0
We're unable to sign you in at this time. Please try again in a few minutes.
Retry
We were able to sign you in, but your subscription(s) could not be found. Please try again in a few minutes.
Retry
There may be a problem with your account. Please contact the AMA Service Center to resolve this issue.
Contact the AMA Service Center:
Telephone: 1 (800) 262-2350 or 1 (312) 670-7827  *   Email: subscriptions@jamanetwork.com
Error Message ......
ARTICLE |

A Noninvasive Strategy for the Treatment of Patients With Suspected Pulmonary Embolism

Russell D. Hull, MBBS, MSc; Gary E. Raskob, MSc; Jeffrey S. Ginsberg, MD; Akbar A. Panju, MD; Patrick Brill-Edwards, MD; Geoffrey Coates, MBBS; Graham F. Pineo, MD
Arch Intern Med. 1994;154(3):289-297. doi:10.1001/archinte.1994.00420030093009.
Text Size: A A A
Published online

Background:  Pulmonary embolism has historically presented a formidable diagnostic problem because of the nonspecificity of the clinical findings associated with this disorder and the diagnostic uncertainties and challenges presented by both ventilation-perfusion lung scanning and pulmonary angiography. We have reported previously that serial noninvasive leg testing provides a practical noninvasive alternative to pulmonary angiography in patients with nonhigh probability (nondiagnostic) lung scans and adequate cardiorespiratory reserve. We have reevaluated this observation prospectively to (1) confirm or refute our original observation in an independent cohort and (2) to increase the numbers sufficiently to provide narrow confidence limits for the observed outcomes.

Methods:  A prospective comparative study in 1564 consecutive patients with suspected pulmonary embolism who underwent ventilation-perfusion lung scanning and objective testing for proximal-vein thrombosis.

Results:  On long-term follow-up of 627 patients with the following characteristics: (1) abnormal, nondiagnostic lung scans, (2) not taking anticoagulant therapy, and (3) serial noninvasive test results negative for proximal-vein thrombosis, only 12 patients (1.9%; 95% confidence limits, 0.8% to 3.0%) had venous thromboembolism. By comparison, venous thromboembolism on follow-up occurred in four (0.7%) of 586 patients (95% confidence limits, 0.02% to 1.3%) with normal lung scans in whom anticoagulant therapy was withheld and in eight (5.5%) of 145 patients (95% confidence limits, 1.8% to 9.2%) with high probability lung scans who received anticoagulant therapy.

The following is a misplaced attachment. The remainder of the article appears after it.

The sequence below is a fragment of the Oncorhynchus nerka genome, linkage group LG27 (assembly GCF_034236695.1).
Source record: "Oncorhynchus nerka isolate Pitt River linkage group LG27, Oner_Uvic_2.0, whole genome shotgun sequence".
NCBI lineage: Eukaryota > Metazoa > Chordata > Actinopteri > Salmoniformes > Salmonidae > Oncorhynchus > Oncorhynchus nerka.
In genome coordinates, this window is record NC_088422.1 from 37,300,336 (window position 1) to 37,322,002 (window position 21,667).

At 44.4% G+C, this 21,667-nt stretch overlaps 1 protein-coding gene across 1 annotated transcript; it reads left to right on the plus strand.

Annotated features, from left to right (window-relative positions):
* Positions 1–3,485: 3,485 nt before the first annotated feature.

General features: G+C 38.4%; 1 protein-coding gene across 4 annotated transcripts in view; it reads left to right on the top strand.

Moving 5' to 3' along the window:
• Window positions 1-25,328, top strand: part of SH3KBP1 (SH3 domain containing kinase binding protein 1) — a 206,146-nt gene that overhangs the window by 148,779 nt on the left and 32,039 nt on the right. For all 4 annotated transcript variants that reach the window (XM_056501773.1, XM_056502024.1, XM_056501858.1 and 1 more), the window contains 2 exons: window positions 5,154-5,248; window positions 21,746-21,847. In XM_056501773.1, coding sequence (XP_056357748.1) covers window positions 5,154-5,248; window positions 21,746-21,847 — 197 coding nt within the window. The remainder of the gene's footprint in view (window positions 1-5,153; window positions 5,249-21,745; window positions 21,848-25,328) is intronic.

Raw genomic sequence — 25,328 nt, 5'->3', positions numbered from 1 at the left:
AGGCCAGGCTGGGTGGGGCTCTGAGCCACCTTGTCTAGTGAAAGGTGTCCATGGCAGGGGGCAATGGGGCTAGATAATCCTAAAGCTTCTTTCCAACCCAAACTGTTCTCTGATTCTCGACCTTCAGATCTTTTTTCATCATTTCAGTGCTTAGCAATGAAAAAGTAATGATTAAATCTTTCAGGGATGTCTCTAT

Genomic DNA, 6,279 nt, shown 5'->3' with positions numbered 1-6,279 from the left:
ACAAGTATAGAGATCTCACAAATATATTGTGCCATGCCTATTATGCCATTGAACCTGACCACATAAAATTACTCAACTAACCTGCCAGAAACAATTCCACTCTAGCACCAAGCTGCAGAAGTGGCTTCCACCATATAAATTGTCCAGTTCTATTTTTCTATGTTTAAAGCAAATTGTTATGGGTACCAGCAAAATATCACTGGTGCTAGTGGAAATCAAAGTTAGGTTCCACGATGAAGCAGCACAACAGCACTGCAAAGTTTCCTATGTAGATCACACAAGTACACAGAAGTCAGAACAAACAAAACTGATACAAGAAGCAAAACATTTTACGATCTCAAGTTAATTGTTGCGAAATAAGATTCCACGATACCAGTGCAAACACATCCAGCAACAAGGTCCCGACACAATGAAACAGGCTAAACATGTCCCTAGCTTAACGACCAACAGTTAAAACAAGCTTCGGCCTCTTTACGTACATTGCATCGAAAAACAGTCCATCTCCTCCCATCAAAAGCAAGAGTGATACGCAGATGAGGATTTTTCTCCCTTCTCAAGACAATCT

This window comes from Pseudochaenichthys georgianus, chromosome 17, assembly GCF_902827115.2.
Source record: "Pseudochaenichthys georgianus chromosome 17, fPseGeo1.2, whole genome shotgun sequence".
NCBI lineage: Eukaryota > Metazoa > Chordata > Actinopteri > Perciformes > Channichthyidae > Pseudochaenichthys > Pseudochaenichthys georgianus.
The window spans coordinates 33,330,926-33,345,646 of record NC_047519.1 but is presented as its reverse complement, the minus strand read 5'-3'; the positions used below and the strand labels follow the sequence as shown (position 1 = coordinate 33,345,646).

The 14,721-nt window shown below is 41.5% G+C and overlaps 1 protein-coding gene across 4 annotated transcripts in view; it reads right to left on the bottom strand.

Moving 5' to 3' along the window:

Conclusions:  Our findings indicate that the clinician has a practical noninvasive strategy in patients with adequate cardiorespiratory reserve and nondiagnostic lung scans that (1) avoids pulmonary angiography, (2) identifies patients with proximal-vein thrombosis who require treatment, and (3) avoids the need for treatment and further investigation in the majority of patients.(Arch Intern Med. 1994;154:289-297)

Topics

Sign in

Create a free personal account to sign up for alerts, share articles, and more.

Purchase Options

• Buy this article
• Subscribe to the journal

First Page Preview

View Large
First page PDF preview

Figures

Tables

References

Correspondence

CME
Also Meets CME requirements for:
Browse CME for all U.S. States
Accreditation Information
The American Medical Association is accredited by the Accreditation Council for Continuing Medical Education to provide continuing medical education for physicians. The AMA designates this journal-based CME activity for a maximum of 1 AMA PRA Category 1 CreditTM per course. Physicians should claim only the credit commensurate with the extent of their participation in the activity. Physicians who complete the CME course and score at least 80% correct on the quiz are eligible for AMA PRA Category 1 CreditTM.
Note: You must get at least of the answers correct to pass this quiz.
Please click the checkbox indicating that you have read the full article in order to submit your answers.
Your answers have been saved for later.
You have not filled in all the answers to complete this quiz
The following questions were not answered:
Sorry, you have unsuccessfully completed this CME quiz with a score of
The following questions were not answered correctly:
Commitment to Change (optional):
Indicate what change(s) you will implement in your practice, if any, based on this CME course.
Your quiz results:
The filled radio buttons indicate your responses. The preferred responses are highlighted
For CME Course: A Proposed Model for Initial Assessment and Management of Acute Heart Failure Syndromes
Indicate what changes(s) you will implement in your practice, if any, based on this CME course.
Submit a Comment

Multimedia

Some tools below are only available to our subscribers or users with an online account.

Web of Science® Times Cited: 260

Sign in

Create a free personal account to sign up for alerts, share articles, and more.

Purchase Options

• Buy this article
• Subscribe to the journal

Related Content

Customize your page view by dragging & repositioning the boxes below.

Jobs
brightcove.createExperiences();